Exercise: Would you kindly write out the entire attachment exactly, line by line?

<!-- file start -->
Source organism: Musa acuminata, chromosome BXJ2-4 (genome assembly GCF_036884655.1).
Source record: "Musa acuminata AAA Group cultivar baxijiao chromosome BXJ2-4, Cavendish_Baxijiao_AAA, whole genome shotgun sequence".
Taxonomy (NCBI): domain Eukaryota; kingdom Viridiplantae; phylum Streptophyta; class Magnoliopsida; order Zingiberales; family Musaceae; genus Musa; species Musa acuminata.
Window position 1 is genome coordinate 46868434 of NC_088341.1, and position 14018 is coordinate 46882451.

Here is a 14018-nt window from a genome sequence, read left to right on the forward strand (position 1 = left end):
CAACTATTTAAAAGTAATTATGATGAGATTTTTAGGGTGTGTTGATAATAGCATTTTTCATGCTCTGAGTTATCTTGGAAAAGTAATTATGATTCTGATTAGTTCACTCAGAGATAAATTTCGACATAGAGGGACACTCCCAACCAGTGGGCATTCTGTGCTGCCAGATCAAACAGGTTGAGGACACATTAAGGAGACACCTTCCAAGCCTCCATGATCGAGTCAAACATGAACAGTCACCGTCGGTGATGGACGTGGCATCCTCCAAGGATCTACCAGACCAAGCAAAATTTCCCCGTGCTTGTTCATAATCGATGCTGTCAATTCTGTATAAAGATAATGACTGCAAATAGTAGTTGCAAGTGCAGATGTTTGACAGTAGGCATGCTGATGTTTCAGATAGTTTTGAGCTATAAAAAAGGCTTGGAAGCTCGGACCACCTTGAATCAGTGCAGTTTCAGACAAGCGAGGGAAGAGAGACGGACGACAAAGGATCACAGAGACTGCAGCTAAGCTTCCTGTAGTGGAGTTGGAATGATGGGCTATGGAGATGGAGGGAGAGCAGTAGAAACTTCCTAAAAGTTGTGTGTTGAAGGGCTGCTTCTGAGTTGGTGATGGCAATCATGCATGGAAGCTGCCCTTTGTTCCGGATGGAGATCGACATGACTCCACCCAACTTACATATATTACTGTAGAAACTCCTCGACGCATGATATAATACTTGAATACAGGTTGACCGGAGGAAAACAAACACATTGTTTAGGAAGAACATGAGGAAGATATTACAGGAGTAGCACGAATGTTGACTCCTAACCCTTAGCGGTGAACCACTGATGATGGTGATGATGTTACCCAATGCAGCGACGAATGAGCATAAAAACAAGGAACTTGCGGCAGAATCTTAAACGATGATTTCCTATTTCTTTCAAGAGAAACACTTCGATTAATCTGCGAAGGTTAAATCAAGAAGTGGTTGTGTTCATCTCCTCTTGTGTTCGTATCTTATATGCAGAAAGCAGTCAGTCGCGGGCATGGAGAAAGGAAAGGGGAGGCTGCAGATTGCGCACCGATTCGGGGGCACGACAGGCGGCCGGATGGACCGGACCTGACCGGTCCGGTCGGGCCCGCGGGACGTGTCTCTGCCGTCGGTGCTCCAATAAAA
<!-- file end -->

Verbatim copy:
Source organism: Musa acuminata, chromosome BXJ2-4 (genome assembly GCF_036884655.1).
Source record: "Musa acuminata AAA Group cultivar baxijiao chromosome BXJ2-4, Cavendish_Baxijiao_AAA, whole genome shotgun sequence".
Taxonomy (NCBI): domain Eukaryota; kingdom Viridiplantae; phylum Streptophyta; class Magnoliopsida; order Zingiberales; family Musaceae; genus Musa; species Musa acuminata.
Window position 1 is genome coordinate 46868434 of NC_088341.1, and position 14018 is coordinate 46882451.

Here is a 14018-nt window from a genome sequence, read left to right on the forward strand (position 1 = left end):
CAACTATTTAAAAGTAATTATGATGAGATTTTTAGGGTGTGTTGATAATAGCATTTTTCATGCTCTGAGTTATCTTGGAAAAGTAATTATGATTCTGATTAGTTCACTCAGAGATAAATTTCGACATAGAGGGACACTCCCAACCAGTGGGCATTCTGTGCTGCCAGATCAAACAGGTTGAGGACACATTAAGGAGACACCTTCCAAGCCTCCATGATCGAGTCAAACATGAACAGTCACCGTCGGTGATGGACGTGGCATCCTCCAAGGATCTACCAGACCAAGCAAAATTTCCCCGTGCTTGTTCATAATCGATGCTGTCAATTCTGTATAAAGATAATGACTGCAAATAGTAGTTGCAAGTGCAGATGTTTGACAGTAGGCATGCTGATGTTTCAGATAGTTTTGAGCTATAAAAAAGGCTTGGAAGCTCGGACCACCTTGAATCAGTGCAGTTTCAGACAAGCGAGGGAAGAGAGACGGACGACAAAGGATCACAGAGACTGCAGCTAAGCTTCCTGTAGTGGAGTTGGAATGATGGGCTATGGAGATGGAGGGAGAGCAGTAGAAACTTCCTAAAAGTTGTGTGTTGAAGGGCTGCTTCTGAGTTGGTGATGGCAATCATGCATGGAAGCTGCCCTTTGTTCCGGATGGAGATCGACATGACTCCACCCAACTTACATATATTACTGTAGAAACTCCTCGACGCATGATATAATACTTGAATACAGGTTGACCGGAGGAAAACAAACACATTGTTTAGGAAGAACATGAGGAAGATATTACAGGAGTAGCACGAATGTTGACTCCTAACCCTTAGCGGTGAACCACTGATGATGGTGATGATGTTACCCAATGCAGCGACGAATGAGCATAAAAACAAGGAACTTGCGGCAGAATCTTAAACGATGATTTCCTATTTCTTTCAAGAGAAACACTTCGATTAATCTGCGAAGGTTAAATCAAGAAGTGGTTGTGTTCATCTCCTCTTGTGTTCGTATCTTATATGCAGAAAGCAGTCAGTCGCGGGCATGGAGAAAGGAAAGGGGAGGCTGCAGATTGCGCACCGATTCGGGGGCACGACAGGCGGCCGGATGGACCGGACCTGACCGGTCCGGTCGGGCCCGCGGGACGTGTCTCTGCCGTCGGTGCTCCAATAAAA